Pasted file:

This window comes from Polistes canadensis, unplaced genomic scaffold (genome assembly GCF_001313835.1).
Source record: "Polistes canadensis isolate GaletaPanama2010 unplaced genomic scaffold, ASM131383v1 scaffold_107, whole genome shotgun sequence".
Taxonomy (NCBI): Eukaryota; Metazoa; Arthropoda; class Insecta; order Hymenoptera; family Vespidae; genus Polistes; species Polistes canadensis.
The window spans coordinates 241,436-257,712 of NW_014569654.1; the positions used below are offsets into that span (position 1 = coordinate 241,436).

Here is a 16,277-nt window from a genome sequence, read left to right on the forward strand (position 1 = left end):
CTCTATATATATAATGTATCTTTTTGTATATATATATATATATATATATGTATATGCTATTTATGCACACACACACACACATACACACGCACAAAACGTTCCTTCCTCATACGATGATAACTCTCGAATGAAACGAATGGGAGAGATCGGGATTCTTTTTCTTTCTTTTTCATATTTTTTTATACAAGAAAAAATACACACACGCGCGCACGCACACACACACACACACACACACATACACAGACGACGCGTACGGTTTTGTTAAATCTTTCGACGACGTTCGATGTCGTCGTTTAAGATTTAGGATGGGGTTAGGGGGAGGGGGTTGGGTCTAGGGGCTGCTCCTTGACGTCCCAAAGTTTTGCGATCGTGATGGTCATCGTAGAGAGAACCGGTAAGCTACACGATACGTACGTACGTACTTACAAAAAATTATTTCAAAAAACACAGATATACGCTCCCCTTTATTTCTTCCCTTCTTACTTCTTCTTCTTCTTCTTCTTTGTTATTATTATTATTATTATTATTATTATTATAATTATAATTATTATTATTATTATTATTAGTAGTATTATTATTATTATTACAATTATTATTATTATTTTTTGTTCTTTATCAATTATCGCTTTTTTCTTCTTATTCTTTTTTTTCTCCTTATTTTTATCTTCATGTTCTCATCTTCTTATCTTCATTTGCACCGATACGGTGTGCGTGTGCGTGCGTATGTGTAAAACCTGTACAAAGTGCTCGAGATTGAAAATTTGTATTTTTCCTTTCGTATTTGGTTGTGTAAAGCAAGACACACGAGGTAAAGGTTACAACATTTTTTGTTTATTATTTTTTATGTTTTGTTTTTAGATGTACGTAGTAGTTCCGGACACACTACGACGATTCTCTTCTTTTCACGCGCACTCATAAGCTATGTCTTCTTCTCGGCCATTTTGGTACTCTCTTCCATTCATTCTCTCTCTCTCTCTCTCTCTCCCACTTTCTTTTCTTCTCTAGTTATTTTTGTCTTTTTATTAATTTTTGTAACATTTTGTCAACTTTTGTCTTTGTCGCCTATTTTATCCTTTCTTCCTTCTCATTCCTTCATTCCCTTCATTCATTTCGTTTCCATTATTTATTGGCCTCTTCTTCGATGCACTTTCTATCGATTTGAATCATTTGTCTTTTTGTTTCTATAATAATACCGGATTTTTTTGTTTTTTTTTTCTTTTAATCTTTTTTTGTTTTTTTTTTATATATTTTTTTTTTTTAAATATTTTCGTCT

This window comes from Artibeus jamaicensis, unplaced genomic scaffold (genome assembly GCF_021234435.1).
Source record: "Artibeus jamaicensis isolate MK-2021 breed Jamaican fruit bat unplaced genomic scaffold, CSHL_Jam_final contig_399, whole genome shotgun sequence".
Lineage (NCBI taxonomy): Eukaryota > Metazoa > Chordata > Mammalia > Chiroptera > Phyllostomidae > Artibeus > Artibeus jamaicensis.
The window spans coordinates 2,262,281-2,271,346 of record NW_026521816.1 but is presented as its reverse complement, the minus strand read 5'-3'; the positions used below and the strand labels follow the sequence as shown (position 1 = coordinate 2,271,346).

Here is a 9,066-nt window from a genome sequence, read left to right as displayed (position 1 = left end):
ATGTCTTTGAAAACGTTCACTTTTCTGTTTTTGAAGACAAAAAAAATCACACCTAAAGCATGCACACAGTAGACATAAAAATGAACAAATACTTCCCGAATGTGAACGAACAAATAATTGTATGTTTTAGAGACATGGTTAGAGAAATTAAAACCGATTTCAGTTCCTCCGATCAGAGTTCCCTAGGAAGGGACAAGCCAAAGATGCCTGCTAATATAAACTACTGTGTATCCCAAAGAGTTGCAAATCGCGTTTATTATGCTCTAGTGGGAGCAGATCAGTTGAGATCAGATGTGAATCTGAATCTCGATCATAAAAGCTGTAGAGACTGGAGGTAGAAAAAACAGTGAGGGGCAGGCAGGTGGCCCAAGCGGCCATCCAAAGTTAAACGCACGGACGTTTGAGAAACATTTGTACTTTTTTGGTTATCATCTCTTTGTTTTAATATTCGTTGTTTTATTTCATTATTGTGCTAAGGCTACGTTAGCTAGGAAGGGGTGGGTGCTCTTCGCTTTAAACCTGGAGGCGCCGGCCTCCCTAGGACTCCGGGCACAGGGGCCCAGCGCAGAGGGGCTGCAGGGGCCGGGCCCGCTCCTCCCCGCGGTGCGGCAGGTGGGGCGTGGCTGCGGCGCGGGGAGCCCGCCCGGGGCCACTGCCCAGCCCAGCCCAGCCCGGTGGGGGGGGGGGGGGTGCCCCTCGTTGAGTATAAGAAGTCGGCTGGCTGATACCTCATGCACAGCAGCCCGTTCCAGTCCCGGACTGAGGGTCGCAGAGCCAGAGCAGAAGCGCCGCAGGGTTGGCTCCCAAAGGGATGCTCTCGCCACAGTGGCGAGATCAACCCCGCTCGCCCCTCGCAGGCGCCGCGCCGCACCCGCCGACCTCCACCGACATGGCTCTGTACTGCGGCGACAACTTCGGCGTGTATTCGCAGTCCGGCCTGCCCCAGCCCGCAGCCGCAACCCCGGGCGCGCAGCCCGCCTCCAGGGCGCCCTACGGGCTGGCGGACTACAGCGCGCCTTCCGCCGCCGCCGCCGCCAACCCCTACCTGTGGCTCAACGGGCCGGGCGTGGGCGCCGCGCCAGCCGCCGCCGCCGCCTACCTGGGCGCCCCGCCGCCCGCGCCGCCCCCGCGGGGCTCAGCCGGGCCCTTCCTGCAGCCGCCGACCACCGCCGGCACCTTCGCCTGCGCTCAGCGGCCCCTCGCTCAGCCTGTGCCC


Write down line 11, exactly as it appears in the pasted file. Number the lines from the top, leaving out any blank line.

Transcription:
Here is a 9,066-nt window from a genome sequence, read left to right as displayed (position 1 = left end):